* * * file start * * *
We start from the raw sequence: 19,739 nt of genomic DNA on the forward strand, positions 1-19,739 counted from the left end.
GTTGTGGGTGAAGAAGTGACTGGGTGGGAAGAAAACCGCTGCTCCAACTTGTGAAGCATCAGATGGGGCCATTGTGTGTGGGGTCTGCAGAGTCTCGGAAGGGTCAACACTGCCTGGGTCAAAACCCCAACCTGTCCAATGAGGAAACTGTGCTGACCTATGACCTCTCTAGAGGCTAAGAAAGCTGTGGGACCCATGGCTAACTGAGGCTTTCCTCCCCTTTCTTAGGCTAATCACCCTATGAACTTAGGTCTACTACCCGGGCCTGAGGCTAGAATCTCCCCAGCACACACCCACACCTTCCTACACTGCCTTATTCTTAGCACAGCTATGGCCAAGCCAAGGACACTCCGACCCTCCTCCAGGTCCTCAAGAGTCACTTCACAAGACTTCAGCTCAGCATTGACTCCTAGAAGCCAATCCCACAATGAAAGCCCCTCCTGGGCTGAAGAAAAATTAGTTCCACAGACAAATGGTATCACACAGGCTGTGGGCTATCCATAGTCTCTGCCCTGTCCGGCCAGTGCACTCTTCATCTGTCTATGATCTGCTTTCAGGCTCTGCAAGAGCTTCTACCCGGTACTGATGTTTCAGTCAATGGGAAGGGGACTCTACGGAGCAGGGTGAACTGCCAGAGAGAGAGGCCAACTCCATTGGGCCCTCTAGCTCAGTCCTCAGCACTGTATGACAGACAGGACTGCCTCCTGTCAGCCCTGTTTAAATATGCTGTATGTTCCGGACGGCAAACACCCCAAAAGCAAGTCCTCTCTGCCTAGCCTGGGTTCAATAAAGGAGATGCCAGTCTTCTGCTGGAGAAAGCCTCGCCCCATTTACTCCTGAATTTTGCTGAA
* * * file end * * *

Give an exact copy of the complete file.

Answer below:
We start from the raw sequence: 19,739 nt of genomic DNA on the forward strand, positions 1-19,739 counted from the left end.
GTTGTGGGTGAAGAAGTGACTGGGTGGGAAGAAAACCGCTGCTCCAACTTGTGAAGCATCAGATGGGGCCATTGTGTGTGGGGTCTGCAGAGTCTCGGAAGGGTCAACACTGCCTGGGTCAAAACCCCAACCTGTCCAATGAGGAAACTGTGCTGACCTATGACCTCTCTAGAGGCTAAGAAAGCTGTGGGACCCATGGCTAACTGAGGCTTTCCTCCCCTTTCTTAGGCTAATCACCCTATGAACTTAGGTCTACTACCCGGGCCTGAGGCTAGAATCTCCCCAGCACACACCCACACCTTCCTACACTGCCTTATTCTTAGCACAGCTATGGCCAAGCCAAGGACACTCCGACCCTCCTCCAGGTCCTCAAGAGTCACTTCACAAGACTTCAGCTCAGCATTGACTCCTAGAAGCCAATCCCACAATGAAAGCCCCTCCTGGGCTGAAGAAAAATTAGTTCCACAGACAAATGGTATCACACAGGCTGTGGGCTATCCATAGTCTCTGCCCTGTCCGGCCAGTGCACTCTTCATCTGTCTATGATCTGCTTTCAGGCTCTGCAAGAGCTTCTACCCGGTACTGATGTTTCAGTCAATGGGAAGGGGACTCTACGGAGCAGGGTGAACTGCCAGAGAGAGAGGCCAACTCCATTGGGCCCTCTAGCTCAGTCCTCAGCACTGTATGACAGACAGGACTGCCTCCTGTCAGCCCTGTTTAAATATGCTGTATGTTCCGGACGGCAAACACCCCAAAAGCAAGTCCTCTCTGCCTAGCCTGGGTTCAATAAAGGAGATGCCAGTCTTCTGCTGGAGAAAGCCTCGCCCCATTTACTCCTGAATTTTGCTGAA